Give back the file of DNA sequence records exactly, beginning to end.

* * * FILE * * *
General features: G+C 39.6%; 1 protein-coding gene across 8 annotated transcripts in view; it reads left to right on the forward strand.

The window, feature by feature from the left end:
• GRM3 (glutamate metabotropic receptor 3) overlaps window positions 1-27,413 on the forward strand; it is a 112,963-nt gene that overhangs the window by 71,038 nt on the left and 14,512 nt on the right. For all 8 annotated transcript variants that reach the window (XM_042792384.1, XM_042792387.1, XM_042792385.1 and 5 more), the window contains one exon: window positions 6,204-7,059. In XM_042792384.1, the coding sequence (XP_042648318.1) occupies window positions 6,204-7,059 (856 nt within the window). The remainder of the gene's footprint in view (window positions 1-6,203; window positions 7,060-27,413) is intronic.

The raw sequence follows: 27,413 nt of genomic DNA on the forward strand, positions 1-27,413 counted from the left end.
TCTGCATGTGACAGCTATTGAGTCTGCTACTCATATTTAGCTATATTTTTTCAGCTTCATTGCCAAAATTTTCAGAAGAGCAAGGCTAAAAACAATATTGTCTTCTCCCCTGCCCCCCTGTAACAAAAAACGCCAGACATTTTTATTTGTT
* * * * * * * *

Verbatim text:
General features: G+C 39.6%; 1 protein-coding gene across 8 annotated transcripts in view; it reads left to right on the forward strand.

The window, feature by feature from the left end:
• GRM3 (glutamate metabotropic receptor 3) overlaps window positions 1-27,413 on the forward strand; it is a 112,963-nt gene that overhangs the window by 71,038 nt on the left and 14,512 nt on the right. For all 8 annotated transcript variants that reach the window (XM_042792384.1, XM_042792387.1, XM_042792385.1 and 5 more), the window contains one exon: window positions 6,204-7,059. In XM_042792384.1, the coding sequence (XP_042648318.1) occupies window positions 6,204-7,059 (856 nt within the window). The remainder of the gene's footprint in view (window positions 1-6,203; window positions 7,060-27,413) is intronic.

The raw sequence follows: 27,413 nt of genomic DNA on the forward strand, positions 1-27,413 counted from the left end.
TCTGCATGTGACAGCTATTGAGTCTGCTACTCATATTTAGCTATATTTTTTCAGCTTCATTGCCAAAATTTTCAGAAGAGCAAGGCTAAAAACAATATTGTCTTCTCCCCTGCCCCCCTGTAACAAAAAACGCCAGACATTTTTATTTGTT